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Topic: PWM @ 140hz? (Read 5747 times) previous topic - next topic

winmutt

I need a period of 7.1ms and be able to modify duty cycle within that. The closest I can get looks to be 125hz, is that correct? Is there a shield that will facilitate this or am I stuck with 125hz or bitbanging?

Grumpy_Mike

The PWM is a function of the timers and the oscillator, it is not something that can be corrected by a shield. You can use a shield (extra hardware) to build another PWM circuit and have the period to just what you want.

Quote
The closest I can get looks to be 125hz, is that correct?


Without going into it I can't say, how are you altering it.

As a final point do you really need it to be that precise?

winmutt

#2
Sep 04, 2009, 04:25 pm Last Edit: Sep 04, 2009, 04:28 pm by winmutt Reason: 1
I am interfacing with an actuator for controlling vanes on a turbo charger. We are trying to retrofit new technology on ancient diesels. According to the documentation you can modify the interrupts oif the AVR8 timer to produce 125hz (122hz). You can also produce other frequencies but that is by adjusting the duty. I need to be able to adjust the duty from 0-100% @ 140hz. A friend with an oscilloscope got this reading and was able to apply that frequency to the actuator and have it move appropriately. I have asked him to check and see if 125hz works as well because as best as I can tell 140hz is an oddball frequency for PWM.

I am a programmer not an engineer, but am picking up quickly.

westfw

140Hz PWM should be pretty easy to do in software, depending on how many steps you need and how evenly spaced the steps need to be...  (although if you're controlling real-world thing with that, you'll need to be a little careful about having the SW do other things...)

winmutt

That's my concern, I will be reading other analog and digital inputs and calculating duty cycle on that.

selfonlypath

About generating 140Hz, don't know if you have duamilanove or mega board but fairly easy to do in both cases using 16bit-timer. For example, here is one possibility with mega board but there are many other ways to do...
Code: [Select]
int outputPsuB = 45;  // Timer5-B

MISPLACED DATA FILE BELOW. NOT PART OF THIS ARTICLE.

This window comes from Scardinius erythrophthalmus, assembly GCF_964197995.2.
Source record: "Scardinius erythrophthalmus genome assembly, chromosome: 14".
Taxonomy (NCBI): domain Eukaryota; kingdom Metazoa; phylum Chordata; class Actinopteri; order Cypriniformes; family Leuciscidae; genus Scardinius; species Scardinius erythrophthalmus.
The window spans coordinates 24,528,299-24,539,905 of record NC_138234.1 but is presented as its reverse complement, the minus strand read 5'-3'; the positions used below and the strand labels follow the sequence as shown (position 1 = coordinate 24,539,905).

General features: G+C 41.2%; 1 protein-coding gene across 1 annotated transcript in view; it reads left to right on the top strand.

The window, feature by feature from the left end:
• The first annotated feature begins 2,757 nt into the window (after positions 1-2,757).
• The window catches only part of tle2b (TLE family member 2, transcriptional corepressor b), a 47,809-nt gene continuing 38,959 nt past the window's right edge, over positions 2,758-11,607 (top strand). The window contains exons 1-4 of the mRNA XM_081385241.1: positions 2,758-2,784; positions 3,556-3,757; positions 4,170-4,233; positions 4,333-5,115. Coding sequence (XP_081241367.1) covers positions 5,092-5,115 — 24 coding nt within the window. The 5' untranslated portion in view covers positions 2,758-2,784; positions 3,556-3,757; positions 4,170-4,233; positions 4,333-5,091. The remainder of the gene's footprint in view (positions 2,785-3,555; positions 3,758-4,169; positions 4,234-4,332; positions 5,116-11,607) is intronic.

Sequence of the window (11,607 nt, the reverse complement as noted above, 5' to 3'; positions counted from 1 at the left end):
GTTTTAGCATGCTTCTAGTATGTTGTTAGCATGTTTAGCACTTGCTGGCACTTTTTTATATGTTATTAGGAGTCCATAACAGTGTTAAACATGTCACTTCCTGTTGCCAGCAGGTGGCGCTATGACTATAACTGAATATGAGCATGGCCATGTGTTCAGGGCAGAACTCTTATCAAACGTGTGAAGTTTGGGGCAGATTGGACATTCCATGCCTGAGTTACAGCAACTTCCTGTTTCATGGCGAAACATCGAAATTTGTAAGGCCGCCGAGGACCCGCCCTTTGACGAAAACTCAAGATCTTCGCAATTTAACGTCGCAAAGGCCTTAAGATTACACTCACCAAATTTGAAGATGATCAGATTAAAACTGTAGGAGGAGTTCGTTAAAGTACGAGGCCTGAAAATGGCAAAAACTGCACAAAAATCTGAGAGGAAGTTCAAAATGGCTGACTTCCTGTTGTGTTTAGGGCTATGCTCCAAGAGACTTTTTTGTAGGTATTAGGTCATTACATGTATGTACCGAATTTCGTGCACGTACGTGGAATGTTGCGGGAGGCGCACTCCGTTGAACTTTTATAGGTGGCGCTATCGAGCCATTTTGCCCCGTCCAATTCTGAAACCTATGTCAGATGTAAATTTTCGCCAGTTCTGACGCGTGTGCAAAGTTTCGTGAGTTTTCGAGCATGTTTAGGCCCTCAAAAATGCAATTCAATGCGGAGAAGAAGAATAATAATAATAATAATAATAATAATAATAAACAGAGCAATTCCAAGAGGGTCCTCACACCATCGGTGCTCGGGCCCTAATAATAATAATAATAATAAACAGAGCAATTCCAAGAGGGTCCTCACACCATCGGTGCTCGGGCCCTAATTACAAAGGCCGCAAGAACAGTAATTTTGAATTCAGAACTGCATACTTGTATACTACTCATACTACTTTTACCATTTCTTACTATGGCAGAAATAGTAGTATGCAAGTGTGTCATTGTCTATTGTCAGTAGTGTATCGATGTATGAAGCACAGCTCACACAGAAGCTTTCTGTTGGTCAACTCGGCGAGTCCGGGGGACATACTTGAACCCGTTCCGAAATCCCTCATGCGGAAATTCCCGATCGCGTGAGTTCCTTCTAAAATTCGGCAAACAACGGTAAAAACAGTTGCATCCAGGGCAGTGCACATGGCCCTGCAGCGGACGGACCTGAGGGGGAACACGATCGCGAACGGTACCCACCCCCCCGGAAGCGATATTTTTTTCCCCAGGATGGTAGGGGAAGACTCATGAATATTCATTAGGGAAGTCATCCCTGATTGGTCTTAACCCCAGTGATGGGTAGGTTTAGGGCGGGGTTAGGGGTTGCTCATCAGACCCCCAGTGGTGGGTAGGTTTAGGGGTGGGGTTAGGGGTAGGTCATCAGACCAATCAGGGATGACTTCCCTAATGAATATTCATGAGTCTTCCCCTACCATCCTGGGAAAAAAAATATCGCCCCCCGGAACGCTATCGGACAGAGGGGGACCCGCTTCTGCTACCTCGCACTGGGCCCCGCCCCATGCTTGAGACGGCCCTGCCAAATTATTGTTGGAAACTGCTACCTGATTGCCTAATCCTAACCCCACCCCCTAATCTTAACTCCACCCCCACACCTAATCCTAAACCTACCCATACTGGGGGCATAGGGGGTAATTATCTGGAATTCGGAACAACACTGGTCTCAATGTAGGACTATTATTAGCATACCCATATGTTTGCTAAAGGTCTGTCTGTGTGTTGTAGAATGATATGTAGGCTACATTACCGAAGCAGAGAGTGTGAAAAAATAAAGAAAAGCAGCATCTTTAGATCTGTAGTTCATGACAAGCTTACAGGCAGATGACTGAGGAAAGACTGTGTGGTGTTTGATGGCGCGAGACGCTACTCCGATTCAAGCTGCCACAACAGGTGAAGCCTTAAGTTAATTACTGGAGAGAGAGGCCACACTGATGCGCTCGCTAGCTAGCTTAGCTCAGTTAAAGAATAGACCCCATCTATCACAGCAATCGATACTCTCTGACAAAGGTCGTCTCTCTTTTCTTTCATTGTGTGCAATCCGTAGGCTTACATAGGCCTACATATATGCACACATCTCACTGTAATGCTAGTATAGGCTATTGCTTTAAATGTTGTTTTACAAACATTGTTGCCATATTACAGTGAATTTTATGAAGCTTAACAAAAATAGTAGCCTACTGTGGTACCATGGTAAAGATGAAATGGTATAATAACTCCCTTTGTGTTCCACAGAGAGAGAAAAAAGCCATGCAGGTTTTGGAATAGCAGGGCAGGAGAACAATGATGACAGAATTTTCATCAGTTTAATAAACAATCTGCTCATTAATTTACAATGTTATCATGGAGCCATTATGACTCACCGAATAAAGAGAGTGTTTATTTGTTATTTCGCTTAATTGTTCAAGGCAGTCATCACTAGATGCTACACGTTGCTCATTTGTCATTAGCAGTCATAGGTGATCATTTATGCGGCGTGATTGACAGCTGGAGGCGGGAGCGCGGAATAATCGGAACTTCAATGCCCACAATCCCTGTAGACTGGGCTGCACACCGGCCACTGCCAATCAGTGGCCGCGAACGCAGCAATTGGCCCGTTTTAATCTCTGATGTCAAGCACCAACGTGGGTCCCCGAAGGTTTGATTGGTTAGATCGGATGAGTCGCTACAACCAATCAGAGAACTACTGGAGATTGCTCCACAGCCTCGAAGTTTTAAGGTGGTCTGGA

void setup()
{
// PSU outputs via timer5
 pinMode(outputPsuB, OUTPUT);  // select Pin as ch-B
 
 TCCR5A = B00100010; // Phase correct PWM change at OCRA
 TCCR5B = B10010;  // prescaling by 8 the system clock
 OCR5A = 7143; // 139,9972Hz
 OCR5B = 2357; // 33% PWM
 }


PWM = OCR5B/OCR5A

winmutt

Thanks, I have the duamilanove. So this will set the frequency to 133,9072hz and then I control duty cycle analogWrite?


selfonlypath

#7
Oct 20, 2009, 04:44 am Last Edit: Oct 20, 2009, 05:49 am by selfonlypath Reason: 1
Ok, here is the code for a duamilanove board using the unique 16-bit timer.
Code: [Select]
int outputPsuB = 10;  // Timer1-B

void setup()
{
 pinMode(outputPsuB, OUTPUT);  // select Pin as ch-B
 
 TCCR1A = B00100001; // PWM, Phase and frequency correct - change at OCR1A
 TCCR1B = B10010;  // prescaling by 8 the system clock
 OCR1A = 7143; // 139.9972Hz
 OCR1B = 2357; // 33% PWM
 }  


To control duty cycle, you just do it for example by changing OCR1B but leaving constant OCR1A which defines your 139.9972Hz frequency close enough from 140Hz
Code: [Select]
OCR1B= <new value>;
where PW=OCR1B/OCR1A

If you want to use timer2 which only has 8 bits, you'll get less PW resolution along with a frequency of 140.1345Hz instead of 139.9972Hz
Code: [Select]
int outputPsuB = 3;  // Timer2-B

void setup()
{
 pinMode(outputPsuB, OUTPUT);  // select Pin as ch-B
 
 TCCR2A = B00100001; // PWM, Phase correct - change at OCR2A
 TCCR2B = B1110;  // prescaling by 256 the system clock
 OCR2A = 223; // 140.1345Hz
 OCR2B = 50; // 22.42% PWM
 }  


To control duty cycle, you just do it for example by changing OCR2B but leaving constant OCR2A which defines your 140.1345Hz frequency close enough from 140Hz
Code: [Select]
OCR2B= <new value>;
where PW=OCR2B/OCR2A

winmutt

Ah OK, thanks for clarifying!

winmutt

Another quesion, the PWM voltage at 100% duty is only 5v? What if I need 10v?

selfonlypath

#10
Oct 23, 2009, 06:35 am Last Edit: Oct 23, 2009, 06:36 am by selfonlypath Reason: 1
You need a driver to step-up voltage because all arduino outputs are TTL ;)

winmutt

Not sure what that means for me, I'm such a noob. My input voltage is 12v, is the PWM still 5v?

winmutt

Not sure what that means for me, I'm such a noob. My input voltage is 12v, is the PWM still 5v?

winmutt

I guess this thread will help some thanks.

http://www.arduino.cc/cgi-bin/yabb2/YaBB.pl?action=print;num=1232562874

selfonlypath

what is your arduino board type and what is your power supply voltage powering your arduino  ?

In any case, your arduino output pin generating PWM 140Hz will always be TTL (off=0V - On=5V) even if your board power supply is for example 12V.

what is your vane actuator spec: voltage & current needed to operate properly ?

depending on your actuator spec, you'll need to design a driver to either step-up voltage from TTL to fhigher voltage and/or boost current if your actuator needs more that max current tolerated by arduino TTL output

In resumé: your arduino can software generate PWM 140Hz with a TTL logic level output but you might need to adapt this signal to your actuator spec


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